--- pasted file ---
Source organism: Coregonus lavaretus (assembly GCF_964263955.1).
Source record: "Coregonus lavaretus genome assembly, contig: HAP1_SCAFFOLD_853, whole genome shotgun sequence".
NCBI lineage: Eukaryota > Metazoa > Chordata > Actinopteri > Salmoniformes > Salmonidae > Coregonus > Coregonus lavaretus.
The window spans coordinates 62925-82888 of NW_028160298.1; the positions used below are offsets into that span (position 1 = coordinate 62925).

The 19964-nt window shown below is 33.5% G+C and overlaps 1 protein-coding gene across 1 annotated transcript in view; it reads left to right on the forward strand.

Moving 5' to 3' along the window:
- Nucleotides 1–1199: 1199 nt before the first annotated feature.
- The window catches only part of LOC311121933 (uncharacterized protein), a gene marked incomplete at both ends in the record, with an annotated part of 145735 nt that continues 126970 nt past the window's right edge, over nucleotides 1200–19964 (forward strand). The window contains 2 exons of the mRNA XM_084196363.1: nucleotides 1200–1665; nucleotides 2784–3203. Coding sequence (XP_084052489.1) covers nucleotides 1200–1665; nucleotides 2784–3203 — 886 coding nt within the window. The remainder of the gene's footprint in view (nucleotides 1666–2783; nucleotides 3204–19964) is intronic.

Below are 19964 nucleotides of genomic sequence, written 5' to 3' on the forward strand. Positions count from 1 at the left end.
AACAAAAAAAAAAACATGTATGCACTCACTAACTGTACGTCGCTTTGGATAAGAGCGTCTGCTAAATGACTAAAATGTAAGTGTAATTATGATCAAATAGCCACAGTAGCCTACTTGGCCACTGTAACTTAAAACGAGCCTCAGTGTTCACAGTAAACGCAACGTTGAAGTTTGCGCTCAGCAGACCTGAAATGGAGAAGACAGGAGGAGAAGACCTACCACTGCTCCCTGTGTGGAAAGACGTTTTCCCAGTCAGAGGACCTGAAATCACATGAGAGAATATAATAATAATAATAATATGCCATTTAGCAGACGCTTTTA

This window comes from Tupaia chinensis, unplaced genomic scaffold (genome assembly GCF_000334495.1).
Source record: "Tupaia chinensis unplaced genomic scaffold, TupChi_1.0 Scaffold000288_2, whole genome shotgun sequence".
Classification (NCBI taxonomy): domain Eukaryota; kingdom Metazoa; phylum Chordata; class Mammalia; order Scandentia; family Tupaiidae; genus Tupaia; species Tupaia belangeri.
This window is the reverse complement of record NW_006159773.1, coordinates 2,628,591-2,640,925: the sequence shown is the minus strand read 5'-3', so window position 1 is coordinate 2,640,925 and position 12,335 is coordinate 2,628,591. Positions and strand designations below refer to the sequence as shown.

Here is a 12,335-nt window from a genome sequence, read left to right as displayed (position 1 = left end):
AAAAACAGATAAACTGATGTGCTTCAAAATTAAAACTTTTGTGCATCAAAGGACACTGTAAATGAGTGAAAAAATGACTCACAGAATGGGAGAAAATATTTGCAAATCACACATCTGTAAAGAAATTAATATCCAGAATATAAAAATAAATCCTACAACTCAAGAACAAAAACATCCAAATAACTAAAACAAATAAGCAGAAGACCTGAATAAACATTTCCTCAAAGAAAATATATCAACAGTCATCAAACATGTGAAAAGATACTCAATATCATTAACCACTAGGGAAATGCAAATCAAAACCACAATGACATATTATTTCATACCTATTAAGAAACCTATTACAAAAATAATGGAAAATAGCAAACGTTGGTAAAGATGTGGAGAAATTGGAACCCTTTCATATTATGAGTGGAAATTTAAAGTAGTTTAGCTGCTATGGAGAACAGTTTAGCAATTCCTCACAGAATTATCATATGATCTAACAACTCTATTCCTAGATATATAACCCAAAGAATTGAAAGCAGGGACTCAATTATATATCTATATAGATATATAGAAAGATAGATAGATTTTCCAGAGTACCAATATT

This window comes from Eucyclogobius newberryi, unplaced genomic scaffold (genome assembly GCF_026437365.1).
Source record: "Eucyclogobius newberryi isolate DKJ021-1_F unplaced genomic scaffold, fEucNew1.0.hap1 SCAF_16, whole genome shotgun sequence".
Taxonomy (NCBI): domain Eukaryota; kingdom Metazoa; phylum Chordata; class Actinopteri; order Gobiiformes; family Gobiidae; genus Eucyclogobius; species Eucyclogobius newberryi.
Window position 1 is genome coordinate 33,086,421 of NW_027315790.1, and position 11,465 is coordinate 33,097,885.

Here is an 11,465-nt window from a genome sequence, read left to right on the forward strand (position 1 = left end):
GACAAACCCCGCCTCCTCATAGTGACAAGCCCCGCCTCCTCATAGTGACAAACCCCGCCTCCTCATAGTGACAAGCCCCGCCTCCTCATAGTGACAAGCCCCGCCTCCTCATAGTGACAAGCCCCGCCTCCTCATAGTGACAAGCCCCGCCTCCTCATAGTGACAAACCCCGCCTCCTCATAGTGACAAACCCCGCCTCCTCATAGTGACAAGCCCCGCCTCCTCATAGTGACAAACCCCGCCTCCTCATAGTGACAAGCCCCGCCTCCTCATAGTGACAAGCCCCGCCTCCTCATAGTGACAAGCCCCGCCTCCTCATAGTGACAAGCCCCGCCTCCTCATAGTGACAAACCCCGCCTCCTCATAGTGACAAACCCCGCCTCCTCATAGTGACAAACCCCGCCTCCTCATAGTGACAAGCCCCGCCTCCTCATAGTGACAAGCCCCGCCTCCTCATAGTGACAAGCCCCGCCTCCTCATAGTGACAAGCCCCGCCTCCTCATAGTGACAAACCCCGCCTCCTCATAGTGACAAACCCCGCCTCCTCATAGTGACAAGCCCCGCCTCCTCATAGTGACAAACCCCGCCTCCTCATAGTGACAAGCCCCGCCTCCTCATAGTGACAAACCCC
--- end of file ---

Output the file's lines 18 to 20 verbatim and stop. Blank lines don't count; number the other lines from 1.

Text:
Source record: "Eucyclogobius newberryi isolate DKJ021-1_F unplaced genomic scaffold, fEucNew1.0.hap1 SCAF_16, whole genome shotgun sequence".
Taxonomy (NCBI): domain Eukaryota; kingdom Metazoa; phylum Chordata; class Actinopteri; order Gobiiformes; family Gobiidae; genus Eucyclogobius; species Eucyclogobius newberryi.
Window position 1 is genome coordinate 33,086,421 of NW_027315790.1, and position 11,465 is coordinate 33,097,885.